b. Right to Trial Within a Reasonable Time
3. Article 7(6): The Right to Habeas Corpus
4. Article 7(7): No One Shall Be Detained for Debt
Chapter 6: Due Process and Judicial Protection
Article 8: Right to a Fair Trial
I. Introduction
A. Many Similarities Among the Major Human Rights Treaties
B. Variances Among the Human Rights Systems
C. Background
II. Article 8(1)
A. Introduction and Meaning of Right to a Hearing
B. Meaning of With Due Guarantees
C. Meaning of Within a Reasonable Time
D. Meaning of Competent, Independent, and Impartial Tribunal, Previously Established by Law
1. Tribunal
2. Competent
3. Independent
4. Impartial
5. Previously Established by Law
III. Article 8(2) and the Right to Be Presumed Innocent
A. Article 8(2)(a): the Right to be Assisted by a Translator or Interpreter
B. Article 8(2)(b): Prior Notification in Detail of Charges
C. Article 8(2)(c): Adequate Time and Means for Preparation of Defense
D. Article 8(2)(d): the Right to Defend Oneself Personally or to Be Assisted by Legal Counsel, and to Communicate Freely and Privately with Counsel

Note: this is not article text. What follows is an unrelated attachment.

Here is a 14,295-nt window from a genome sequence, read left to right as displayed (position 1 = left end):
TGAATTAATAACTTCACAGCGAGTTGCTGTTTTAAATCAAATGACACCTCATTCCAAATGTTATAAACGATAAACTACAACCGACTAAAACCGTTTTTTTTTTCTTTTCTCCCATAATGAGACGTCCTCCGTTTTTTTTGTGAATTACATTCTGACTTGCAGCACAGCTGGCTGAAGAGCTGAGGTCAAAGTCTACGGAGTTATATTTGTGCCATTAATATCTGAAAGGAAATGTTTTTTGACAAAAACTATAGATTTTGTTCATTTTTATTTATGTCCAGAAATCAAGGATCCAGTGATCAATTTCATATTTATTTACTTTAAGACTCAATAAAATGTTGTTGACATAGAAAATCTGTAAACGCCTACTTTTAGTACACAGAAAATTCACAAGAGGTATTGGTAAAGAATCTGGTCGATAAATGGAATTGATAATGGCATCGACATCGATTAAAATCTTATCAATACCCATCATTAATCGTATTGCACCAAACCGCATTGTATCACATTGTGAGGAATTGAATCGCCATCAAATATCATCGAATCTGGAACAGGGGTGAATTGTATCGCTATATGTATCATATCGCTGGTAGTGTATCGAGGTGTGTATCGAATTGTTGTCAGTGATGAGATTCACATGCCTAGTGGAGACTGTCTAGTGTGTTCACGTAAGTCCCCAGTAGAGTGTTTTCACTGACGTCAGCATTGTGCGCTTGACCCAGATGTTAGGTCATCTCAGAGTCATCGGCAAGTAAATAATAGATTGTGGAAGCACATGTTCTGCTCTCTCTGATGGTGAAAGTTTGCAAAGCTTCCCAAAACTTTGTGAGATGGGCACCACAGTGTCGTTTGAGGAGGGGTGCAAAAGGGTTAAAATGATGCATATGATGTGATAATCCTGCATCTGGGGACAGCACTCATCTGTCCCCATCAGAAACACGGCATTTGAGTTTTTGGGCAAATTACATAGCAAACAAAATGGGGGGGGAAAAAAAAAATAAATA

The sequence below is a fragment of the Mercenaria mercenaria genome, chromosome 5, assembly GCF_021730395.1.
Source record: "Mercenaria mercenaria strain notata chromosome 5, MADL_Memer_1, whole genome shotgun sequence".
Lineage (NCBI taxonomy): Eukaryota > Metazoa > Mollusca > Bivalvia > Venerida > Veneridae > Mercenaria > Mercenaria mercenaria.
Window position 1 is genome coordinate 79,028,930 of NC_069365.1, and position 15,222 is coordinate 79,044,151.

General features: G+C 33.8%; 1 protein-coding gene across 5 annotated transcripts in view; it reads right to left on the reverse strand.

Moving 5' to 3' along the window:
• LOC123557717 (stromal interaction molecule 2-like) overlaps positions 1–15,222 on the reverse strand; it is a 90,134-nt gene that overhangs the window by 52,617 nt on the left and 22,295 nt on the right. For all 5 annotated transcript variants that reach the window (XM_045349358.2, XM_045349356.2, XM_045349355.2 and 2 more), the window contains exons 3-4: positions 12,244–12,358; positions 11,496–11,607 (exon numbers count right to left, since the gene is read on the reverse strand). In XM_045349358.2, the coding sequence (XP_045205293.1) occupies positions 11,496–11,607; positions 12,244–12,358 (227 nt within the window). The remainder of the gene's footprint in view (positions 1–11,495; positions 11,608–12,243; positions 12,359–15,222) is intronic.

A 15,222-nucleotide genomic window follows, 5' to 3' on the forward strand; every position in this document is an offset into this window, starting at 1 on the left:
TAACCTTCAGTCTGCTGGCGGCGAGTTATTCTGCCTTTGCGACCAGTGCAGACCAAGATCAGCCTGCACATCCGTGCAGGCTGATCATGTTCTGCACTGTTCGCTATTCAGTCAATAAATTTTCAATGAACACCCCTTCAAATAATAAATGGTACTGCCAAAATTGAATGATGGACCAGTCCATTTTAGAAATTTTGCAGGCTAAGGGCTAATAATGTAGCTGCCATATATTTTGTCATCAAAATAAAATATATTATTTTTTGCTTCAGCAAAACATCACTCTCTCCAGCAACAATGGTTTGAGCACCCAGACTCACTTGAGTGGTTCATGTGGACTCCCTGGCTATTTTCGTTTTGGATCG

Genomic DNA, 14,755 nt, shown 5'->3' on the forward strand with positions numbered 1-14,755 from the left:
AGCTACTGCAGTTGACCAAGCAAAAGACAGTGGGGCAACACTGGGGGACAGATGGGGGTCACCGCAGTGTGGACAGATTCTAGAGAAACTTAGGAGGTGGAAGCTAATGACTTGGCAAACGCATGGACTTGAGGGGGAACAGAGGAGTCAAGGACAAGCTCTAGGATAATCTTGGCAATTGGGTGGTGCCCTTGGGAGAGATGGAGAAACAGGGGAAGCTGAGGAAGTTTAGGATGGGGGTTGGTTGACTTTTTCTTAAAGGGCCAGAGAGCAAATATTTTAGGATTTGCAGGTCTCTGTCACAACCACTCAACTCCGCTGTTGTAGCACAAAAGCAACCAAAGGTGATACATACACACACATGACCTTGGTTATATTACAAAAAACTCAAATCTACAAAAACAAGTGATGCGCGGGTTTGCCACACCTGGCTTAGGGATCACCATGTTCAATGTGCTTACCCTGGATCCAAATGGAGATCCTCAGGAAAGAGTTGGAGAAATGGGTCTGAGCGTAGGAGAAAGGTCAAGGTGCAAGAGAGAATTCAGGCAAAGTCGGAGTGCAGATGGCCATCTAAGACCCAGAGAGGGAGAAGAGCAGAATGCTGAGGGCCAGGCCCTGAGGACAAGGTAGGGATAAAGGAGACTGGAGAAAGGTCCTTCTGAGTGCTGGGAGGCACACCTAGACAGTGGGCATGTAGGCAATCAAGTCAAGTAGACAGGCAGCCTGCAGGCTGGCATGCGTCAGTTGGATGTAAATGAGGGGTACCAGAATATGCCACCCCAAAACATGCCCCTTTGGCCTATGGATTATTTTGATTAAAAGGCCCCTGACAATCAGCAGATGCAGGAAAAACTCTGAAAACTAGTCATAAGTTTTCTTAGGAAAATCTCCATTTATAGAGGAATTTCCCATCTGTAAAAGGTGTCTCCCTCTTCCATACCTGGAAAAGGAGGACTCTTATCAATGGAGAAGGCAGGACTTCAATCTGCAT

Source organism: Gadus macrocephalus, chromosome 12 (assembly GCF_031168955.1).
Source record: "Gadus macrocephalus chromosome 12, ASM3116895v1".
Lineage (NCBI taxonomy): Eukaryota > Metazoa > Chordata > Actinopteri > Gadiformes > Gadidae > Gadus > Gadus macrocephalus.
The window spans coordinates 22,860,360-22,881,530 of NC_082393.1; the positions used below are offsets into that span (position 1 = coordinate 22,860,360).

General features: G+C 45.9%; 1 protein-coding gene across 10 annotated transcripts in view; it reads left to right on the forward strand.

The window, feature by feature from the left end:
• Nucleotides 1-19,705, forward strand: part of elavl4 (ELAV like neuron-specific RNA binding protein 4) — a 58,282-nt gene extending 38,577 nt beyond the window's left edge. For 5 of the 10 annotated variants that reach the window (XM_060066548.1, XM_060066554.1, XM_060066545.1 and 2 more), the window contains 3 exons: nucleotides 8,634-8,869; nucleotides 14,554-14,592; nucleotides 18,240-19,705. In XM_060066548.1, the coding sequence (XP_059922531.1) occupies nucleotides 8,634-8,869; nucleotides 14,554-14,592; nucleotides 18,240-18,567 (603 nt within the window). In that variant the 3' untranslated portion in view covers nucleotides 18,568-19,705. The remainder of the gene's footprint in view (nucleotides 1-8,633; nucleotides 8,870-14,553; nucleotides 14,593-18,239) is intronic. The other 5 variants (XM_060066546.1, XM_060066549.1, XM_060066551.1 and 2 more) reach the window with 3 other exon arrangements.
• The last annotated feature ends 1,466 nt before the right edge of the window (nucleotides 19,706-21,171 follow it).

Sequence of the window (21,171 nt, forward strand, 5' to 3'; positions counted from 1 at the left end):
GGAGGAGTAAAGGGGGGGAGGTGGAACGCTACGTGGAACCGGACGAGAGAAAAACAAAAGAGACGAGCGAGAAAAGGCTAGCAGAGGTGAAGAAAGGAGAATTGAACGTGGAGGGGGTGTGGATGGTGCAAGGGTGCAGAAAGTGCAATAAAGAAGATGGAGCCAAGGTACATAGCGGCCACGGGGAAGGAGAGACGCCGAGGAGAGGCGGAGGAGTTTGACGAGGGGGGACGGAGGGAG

E. Article 8(2)(e): the Right to be Assisted by Counsel Provided by the State
F. Article 8(2)(f): the Right of the Defense to Present and Examine Witnesses
G. Article 8(2)(g) and Article 8(3): the Right Not to Be Compelled to Be a Witness against Oneself
Coercion and Confessions
H. Article 8(2)(h): the Right to Appeal a Judgment to a Higher Court
I. The Right to Effective Access to Consular Assistance
IV. Article 8(4): An Acquitted Person Shall Not Be Subjected to a New Trial for the Same Cause
V. Article 8(5): Public Criminal Proceedings
Article 25: Right to Judicial Protection
I. Introduction and Background
II. Article 25(1): Simple, Prompt and Effective Remedies
A. Simple and Prompt Remedies